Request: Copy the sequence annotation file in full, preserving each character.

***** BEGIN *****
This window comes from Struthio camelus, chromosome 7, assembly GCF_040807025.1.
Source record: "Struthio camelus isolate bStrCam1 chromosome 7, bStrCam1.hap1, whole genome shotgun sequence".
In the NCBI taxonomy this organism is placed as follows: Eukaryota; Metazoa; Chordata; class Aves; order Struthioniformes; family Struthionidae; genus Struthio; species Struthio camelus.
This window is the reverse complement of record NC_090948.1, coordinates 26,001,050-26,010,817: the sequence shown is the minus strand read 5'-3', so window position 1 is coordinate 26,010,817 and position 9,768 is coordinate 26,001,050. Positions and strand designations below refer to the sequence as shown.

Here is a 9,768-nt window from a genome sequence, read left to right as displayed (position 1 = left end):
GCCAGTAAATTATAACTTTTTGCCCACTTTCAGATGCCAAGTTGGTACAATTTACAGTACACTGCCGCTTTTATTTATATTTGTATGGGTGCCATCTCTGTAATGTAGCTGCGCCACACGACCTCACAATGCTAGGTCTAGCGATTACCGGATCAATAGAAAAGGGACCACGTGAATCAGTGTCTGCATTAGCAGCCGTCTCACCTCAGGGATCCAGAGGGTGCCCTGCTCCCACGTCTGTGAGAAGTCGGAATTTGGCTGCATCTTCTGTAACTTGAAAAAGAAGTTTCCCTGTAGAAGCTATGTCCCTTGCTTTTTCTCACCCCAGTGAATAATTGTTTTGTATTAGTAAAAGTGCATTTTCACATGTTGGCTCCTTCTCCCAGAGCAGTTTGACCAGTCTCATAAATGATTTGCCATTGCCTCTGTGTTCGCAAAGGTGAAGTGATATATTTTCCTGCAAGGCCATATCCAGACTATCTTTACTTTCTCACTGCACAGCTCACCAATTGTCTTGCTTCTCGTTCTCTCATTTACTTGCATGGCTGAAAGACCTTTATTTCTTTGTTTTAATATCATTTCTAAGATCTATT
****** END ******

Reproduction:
This window comes from Struthio camelus, chromosome 7, assembly GCF_040807025.1.
Source record: "Struthio camelus isolate bStrCam1 chromosome 7, bStrCam1.hap1, whole genome shotgun sequence".
In the NCBI taxonomy this organism is placed as follows: Eukaryota; Metazoa; Chordata; class Aves; order Struthioniformes; family Struthionidae; genus Struthio; species Struthio camelus.
This window is the reverse complement of record NC_090948.1, coordinates 26,001,050-26,010,817: the sequence shown is the minus strand read 5'-3', so window position 1 is coordinate 26,010,817 and position 9,768 is coordinate 26,001,050. Positions and strand designations below refer to the sequence as shown.

Here is a 9,768-nt window from a genome sequence, read left to right as displayed (position 1 = left end):
GCCAGTAAATTATAACTTTTTGCCCACTTTCAGATGCCAAGTTGGTACAATTTACAGTACACTGCCGCTTTTATTTATATTTGTATGGGTGCCATCTCTGTAATGTAGCTGCGCCACACGACCTCACAATGCTAGGTCTAGCGATTACCGGATCAATAGAAAAGGGACCACGTGAATCAGTGTCTGCATTAGCAGCCGTCTCACCTCAGGGATCCAGAGGGTGCCCTGCTCCCACGTCTGTGAGAAGTCGGAATTTGGCTGCATCTTCTGTAACTTGAAAAAGAAGTTTCCCTGTAGAAGCTATGTCCCTTGCTTTTTCTCACCCCAGTGAATAATTGTTTTGTATTAGTAAAAGTGCATTTTCACATGTTGGCTCCTTCTCCCAGAGCAGTTTGACCAGTCTCATAAATGATTTGCCATTGCCTCTGTGTTCGCAAAGGTGAAGTGATATATTTTCCTGCAAGGCCATATCCAGACTATCTTTACTTTCTCACTGCACAGCTCACCAATTGTCTTGCTTCTCGTTCTCTCATTTACTTGCATGGCTGAAAGACCTTTATTTCTTTGTTTTAATATCATTTCTAAGATCTATT